Two black-figured amphorae in the Museum are here for the first time adequately illustrated. One, Figs. 68 and 69, has been published before, but with illustrations which do scant justice to the beauty of the paintings. The other has never been published, although Adolf Furtwaengler included a brief description of it in his notes on American museums and pointed out that its style was related to that of Exekias. Both vases were put together from fragments found in tombs at Orvieto, and as in the case of other vases made up from pieces from these tombs, many parts are lacking. The missing parts, however, are not now so extensive as heretofore, for in the first restoration of these vases which was made shortly after the fragments reached the Museum in 1898, several fragments were overlooked. Of these the most important were the pieces composing the two central figures of the scene in Fig. 66, a fragment with two letters from the inscription at the left of Fig. 65, and one from the lower part of the figure at the right of Fig. 68. These were discovered among the unclassified fragments from the Orvieto tombs and introduced into their proper places.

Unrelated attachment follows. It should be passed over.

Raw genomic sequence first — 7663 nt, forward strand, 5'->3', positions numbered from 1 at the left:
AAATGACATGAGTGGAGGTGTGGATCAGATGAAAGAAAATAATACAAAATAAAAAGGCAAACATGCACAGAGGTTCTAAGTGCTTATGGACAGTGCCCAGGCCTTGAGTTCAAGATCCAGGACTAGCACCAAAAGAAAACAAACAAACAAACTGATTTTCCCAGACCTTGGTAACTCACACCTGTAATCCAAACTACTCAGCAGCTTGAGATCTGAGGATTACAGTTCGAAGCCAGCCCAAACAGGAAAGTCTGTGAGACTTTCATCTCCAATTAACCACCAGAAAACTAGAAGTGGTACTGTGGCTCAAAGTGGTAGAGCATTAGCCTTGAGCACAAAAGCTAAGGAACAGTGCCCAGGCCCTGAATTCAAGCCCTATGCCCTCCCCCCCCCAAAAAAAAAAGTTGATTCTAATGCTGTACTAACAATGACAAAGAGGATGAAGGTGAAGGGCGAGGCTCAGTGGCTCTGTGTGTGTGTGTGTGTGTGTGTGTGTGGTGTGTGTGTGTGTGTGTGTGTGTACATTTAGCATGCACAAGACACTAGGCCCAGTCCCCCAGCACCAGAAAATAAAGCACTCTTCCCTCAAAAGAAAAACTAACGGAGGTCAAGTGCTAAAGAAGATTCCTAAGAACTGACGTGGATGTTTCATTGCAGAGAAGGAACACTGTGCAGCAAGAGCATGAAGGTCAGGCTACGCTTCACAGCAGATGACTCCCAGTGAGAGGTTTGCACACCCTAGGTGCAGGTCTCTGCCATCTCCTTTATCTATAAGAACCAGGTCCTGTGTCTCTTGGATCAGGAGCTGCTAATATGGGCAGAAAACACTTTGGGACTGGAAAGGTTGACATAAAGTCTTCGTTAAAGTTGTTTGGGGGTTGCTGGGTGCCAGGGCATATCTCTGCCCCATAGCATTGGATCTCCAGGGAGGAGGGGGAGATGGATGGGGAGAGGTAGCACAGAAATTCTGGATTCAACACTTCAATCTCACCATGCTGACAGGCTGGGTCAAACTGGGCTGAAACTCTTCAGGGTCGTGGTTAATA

Of the two painted panels on the amphora (Figs. 65 and 66), the one depicts the familiar story of Herakles’ combat with the Nemean lion, the other a scene which is exceedingly rare and difficult to interpret. The picture of Herakles’ exploit is arranged in the old-fashioned manner, whereby the hero is represented with one knee bent almost to the ground and the contour of his straining back making a straight horizontal line across • the center of the panel. Athena stands stiffly by with spear and shield. The shield shown. in profile is ornamented with a Gorgon’s head, which the artist in his inability to foreshorten has cut just in half. Iolaos, Herakles’ helper, holds the hero’s knotted club and raises his left hand in token of his excitement. His hair is rendered by neat rows of spirals, and his eye and beard are of the form chiefly used by painters of the black-figured style in the closing years of the sixth century. Each figure is identified by an inscription. Of Herakles’ name only five letters remain, written horizontally above his back. The name of Athena is written in the genitive and with a cross-barred theta which is supposed to be a lineal descendant of the old pictographic sign of a wheel. Along the left of the panel is a perpendicular inscription announcing that someone whose name ends in ες is lovely. A strange interpolation, it seems, in a picture of Herakles’ exploit, but this habit of vase painters is well known. It was the fashion to inscribe upon vases the name of some beautiful youth who was at that moment the favorite in the city of Athens. The name of the boy whose beauty is here celebrated can only be surmised. It was apparently a short name and of the short names ending in ες which appear on vase paintings of this period one might choose Pyles or Teles or several other names, but certainty is impossible.